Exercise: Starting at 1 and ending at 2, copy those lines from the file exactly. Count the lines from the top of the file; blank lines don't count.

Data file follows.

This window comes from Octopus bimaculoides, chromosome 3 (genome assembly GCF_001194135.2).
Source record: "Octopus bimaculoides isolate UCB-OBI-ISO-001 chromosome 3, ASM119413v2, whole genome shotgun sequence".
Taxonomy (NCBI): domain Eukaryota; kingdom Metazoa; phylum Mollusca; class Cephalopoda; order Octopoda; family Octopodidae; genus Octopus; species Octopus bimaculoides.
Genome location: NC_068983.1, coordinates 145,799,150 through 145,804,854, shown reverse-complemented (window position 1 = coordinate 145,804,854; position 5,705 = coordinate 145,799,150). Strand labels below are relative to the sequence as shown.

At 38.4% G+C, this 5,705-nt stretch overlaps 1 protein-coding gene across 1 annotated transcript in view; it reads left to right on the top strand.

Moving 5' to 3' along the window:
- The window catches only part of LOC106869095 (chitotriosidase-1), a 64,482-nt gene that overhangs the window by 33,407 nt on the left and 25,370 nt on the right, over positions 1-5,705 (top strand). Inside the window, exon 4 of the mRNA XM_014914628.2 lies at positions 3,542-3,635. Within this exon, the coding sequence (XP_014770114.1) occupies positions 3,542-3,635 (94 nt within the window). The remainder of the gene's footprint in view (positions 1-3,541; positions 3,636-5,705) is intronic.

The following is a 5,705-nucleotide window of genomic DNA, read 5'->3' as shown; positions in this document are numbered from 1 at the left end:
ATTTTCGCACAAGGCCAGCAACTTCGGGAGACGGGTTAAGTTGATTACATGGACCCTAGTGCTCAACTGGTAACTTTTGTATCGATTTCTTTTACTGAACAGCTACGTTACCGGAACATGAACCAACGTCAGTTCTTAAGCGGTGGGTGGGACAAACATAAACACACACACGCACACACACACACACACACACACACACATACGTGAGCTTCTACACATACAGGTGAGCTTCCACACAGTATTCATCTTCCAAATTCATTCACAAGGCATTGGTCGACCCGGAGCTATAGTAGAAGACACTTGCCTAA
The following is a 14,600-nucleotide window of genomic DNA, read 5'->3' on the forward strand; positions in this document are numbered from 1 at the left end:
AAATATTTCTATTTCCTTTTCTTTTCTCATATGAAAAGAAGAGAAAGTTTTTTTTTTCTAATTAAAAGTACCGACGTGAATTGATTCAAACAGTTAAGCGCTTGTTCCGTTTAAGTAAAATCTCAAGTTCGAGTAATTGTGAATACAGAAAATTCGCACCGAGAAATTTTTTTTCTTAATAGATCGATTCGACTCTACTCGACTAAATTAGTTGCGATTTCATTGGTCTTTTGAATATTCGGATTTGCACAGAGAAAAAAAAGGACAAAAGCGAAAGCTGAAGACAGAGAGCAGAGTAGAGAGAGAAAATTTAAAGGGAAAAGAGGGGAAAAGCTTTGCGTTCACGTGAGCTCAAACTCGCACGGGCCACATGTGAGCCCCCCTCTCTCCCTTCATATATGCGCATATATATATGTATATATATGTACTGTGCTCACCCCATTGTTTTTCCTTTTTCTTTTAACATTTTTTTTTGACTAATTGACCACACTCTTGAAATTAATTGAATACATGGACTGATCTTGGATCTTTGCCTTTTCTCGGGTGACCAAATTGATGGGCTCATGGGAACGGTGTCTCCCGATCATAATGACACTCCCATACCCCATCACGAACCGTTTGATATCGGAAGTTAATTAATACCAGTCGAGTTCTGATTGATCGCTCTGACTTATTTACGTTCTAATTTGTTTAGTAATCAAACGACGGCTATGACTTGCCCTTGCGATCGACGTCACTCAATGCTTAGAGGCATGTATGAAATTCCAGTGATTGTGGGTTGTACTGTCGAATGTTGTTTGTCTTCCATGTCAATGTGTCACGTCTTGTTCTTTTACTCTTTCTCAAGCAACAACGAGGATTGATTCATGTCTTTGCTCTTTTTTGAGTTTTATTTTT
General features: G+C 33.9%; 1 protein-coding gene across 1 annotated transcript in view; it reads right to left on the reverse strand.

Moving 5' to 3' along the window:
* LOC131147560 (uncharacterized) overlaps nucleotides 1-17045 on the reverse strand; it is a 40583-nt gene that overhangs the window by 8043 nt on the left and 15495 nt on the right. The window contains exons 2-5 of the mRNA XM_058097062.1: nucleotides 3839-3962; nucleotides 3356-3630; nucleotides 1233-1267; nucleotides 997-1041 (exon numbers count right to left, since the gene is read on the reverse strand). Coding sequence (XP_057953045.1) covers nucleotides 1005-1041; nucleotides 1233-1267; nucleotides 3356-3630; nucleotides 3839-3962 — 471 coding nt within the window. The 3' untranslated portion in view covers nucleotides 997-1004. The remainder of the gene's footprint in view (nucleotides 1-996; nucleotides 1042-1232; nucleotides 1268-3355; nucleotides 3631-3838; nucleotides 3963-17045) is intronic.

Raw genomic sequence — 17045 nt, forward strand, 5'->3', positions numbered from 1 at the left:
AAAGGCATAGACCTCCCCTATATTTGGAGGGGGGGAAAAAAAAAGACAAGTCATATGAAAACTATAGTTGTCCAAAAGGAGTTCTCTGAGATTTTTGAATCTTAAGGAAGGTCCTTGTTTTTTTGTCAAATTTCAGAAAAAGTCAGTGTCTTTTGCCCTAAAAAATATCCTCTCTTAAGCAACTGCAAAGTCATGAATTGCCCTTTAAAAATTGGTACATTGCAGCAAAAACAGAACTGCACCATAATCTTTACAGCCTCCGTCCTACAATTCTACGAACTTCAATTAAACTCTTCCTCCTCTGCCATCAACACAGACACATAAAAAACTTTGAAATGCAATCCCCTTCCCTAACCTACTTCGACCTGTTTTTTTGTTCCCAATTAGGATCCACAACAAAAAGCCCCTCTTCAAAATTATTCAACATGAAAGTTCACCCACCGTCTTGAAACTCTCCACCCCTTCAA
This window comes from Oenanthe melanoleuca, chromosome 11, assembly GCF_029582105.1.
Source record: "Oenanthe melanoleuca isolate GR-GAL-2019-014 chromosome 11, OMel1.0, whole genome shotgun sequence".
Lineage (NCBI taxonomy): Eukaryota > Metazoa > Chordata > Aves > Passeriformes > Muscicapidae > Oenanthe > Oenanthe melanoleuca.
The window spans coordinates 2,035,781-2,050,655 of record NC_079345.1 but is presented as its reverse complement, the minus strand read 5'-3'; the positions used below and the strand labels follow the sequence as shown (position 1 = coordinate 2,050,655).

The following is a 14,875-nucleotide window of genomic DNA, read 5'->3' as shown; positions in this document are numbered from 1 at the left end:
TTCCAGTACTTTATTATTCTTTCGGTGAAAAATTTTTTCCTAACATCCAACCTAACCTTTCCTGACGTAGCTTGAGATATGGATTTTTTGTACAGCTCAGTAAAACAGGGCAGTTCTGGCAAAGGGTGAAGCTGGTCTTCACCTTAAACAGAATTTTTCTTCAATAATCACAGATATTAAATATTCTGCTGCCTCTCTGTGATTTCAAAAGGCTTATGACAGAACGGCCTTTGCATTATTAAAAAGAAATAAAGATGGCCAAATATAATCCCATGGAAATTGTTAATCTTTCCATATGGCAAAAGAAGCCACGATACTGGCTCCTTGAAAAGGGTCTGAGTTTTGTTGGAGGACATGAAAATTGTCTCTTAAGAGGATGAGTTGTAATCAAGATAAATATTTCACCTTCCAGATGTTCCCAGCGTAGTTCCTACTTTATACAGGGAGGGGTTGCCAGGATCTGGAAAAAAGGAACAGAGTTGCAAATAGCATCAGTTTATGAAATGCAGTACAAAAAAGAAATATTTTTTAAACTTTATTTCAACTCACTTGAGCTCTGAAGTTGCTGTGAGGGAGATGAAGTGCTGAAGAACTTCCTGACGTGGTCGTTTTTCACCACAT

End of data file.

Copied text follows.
This window comes from Octopus bimaculoides, chromosome 3 (genome assembly GCF_001194135.2).
Source record: "Octopus bimaculoides isolate UCB-OBI-ISO-001 chromosome 3, ASM119413v2, whole genome shotgun sequence".